One of the great things about living in the united states is the readily available drinking water.  For the majority of people, it is as simple as turning on the tap. The water immediately flows, and whatever isn’t used can be poured down the drain. It’s a mindless task we do dozens of times every day, so often that many of us take this luxury for granted. But do you ever wonder what happens to the water that goes down your drains? Every drain leads to a wastewater treatment plant, where it is cleaned and then released back into the water cycle. It is a fascinating, multistep process that uses innovative technology. Without it, we would be overrun by sewage and dirty water. So how is our wastewater cleaned?

  • Once the water reaches the treatment plant, the first step uses a bar screen to filter out large objects like diapers, trash, and anything else. A bar screen is simply metal bars on a rotating belt that block and pull the large debris out of the water while allowing everything else to pass. Once removed, the trash is taken to landfills. This stage is called pretreatment, and is essential because large objects could damage or break the filters in later steps.
  • Next, the water flows through a grit chamber. The grit chamber slows the flow of the water and allows particles of mineral and sand settle. The process of slowing water is continued into the next step, primary clarifiers.
  • Primary clarifiers are large basins that continue to allow particles to settle. The slightly treated water that this step produces is referred to as effluent. Everything smaller than 10 micrometers is filtered out by the primary clarifiers, and only small biological matter is allowed to continue into step four.
  • In step four, the effluent is pumped through aeration basins. Here, bacteria is introduced. These bacteria eat the microscopic particles of organic matter in the effluent. The water is also run over hundreds of tiny air pumps whose purpose is to release oxygen into the water. The oxygen is added so that aerobic digestion, or the breakdown of organic matter by using excess oxygen. This process creates a bacterial sludge. The sludge is removed in the next step, where the water is sent to clarifiers. In the clarifiers, the sludge is removed from the water and returned to the aeration basins to continue feeding. This is the final step where particles are removed from the effluent. At this point, 85% of organic matter is gone from the water, and in most cases the effluent is safe to drink (not that you would want to!)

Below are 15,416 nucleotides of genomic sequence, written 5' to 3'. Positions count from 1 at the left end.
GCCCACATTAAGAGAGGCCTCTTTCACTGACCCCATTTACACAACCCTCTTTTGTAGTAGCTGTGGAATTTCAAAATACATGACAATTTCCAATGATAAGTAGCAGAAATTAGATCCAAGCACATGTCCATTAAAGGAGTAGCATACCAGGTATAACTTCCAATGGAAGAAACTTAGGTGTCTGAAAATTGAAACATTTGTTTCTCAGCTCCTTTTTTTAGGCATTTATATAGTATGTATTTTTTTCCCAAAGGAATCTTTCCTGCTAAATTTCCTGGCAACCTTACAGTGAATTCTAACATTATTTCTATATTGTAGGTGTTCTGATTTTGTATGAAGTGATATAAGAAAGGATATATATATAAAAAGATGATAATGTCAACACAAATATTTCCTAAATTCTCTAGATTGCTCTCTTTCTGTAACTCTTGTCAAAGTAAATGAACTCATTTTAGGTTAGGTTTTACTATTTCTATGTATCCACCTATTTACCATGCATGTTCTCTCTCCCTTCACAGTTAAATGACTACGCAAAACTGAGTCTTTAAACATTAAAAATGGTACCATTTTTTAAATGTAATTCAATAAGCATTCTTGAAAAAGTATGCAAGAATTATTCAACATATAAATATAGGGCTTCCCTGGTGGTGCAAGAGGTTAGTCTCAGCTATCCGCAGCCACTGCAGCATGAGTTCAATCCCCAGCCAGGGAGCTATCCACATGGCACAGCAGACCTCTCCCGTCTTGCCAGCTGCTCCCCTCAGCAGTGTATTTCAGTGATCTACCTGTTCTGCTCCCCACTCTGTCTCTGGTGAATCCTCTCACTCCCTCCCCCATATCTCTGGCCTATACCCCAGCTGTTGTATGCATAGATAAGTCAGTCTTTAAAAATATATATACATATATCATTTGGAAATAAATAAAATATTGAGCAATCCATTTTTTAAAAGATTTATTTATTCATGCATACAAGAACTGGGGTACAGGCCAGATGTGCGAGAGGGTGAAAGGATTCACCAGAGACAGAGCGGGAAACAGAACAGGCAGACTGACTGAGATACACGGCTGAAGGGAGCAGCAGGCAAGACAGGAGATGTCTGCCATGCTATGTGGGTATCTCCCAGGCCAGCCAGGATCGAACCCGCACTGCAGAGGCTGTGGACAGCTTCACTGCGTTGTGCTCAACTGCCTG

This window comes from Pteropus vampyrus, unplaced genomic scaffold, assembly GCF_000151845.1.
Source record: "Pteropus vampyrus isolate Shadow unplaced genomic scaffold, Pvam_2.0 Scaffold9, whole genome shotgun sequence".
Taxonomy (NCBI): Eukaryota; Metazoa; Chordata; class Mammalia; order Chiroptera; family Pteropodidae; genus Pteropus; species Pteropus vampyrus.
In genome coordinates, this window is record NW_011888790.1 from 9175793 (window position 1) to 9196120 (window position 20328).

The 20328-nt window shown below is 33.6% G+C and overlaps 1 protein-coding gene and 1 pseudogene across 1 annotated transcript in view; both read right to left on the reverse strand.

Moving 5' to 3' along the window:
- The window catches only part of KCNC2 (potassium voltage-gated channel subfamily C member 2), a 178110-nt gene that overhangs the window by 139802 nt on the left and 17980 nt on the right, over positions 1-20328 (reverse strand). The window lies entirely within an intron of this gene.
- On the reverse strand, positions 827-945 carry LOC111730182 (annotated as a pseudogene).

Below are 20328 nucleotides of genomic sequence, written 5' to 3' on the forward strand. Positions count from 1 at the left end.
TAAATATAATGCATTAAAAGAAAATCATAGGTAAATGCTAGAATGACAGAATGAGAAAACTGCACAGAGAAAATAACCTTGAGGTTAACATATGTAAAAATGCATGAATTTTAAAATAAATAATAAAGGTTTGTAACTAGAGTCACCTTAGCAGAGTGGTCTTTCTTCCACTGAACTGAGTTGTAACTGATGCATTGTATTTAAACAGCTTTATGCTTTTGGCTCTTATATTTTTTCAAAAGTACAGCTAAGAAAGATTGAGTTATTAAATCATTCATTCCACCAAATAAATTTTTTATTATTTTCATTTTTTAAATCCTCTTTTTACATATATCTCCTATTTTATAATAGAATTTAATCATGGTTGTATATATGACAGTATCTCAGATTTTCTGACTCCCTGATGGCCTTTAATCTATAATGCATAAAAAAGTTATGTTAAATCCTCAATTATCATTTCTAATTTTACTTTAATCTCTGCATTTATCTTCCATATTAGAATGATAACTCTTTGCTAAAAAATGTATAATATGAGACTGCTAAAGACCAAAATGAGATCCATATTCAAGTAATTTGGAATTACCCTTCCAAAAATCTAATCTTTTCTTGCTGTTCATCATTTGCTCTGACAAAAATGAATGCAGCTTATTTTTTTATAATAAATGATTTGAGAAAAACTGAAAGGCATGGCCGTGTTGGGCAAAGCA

• The final step before the water can be discharged is disinfection. The effluent can be disinfected through three different ways, by using either chlorine, ozone, or ultraviolet rays. Chlorine is a strong chemical that will kill all organic matter in the effluent, but it has to be removed before the water can be discharged to avoid environmental damage. Ozone disinfection is a process that uses electrical currents to combine oxygen in the water to create o3, or ozone. Ozone is a powerful oxidant that causes rapid cell decomposition. The third option is ultraviolet light. The UV rays do not kill the bacteria in the water, but simply sterilize it. The bacteria are now harmless and unable to reproduce if consumed. Each of these disinfection processes have their own municipal waste filtration systemadvantages and disadvantages. Wastewater treatment plants will choose the best option based on cost, and amount of sewage treated.

Lastly, the effluent is released. In most cases, the effluent is released directly into a stream or lake, but in some areas, the water is sent to another treatment plant to be processed and treated for consumption. The process of wastewater treatment, from leaving your drain until release takes around 24-36 hours.

When you run your tap, there’s a good chance that the water you’re drinking once ran down someone else’s drain. Thanks to modern water treatment plants, dirty water can be cleaned, filtered and reused. Next time you run your shower, flush your toilet, or have a drink of water, remember to thank your local municipal wastewater treatment plant!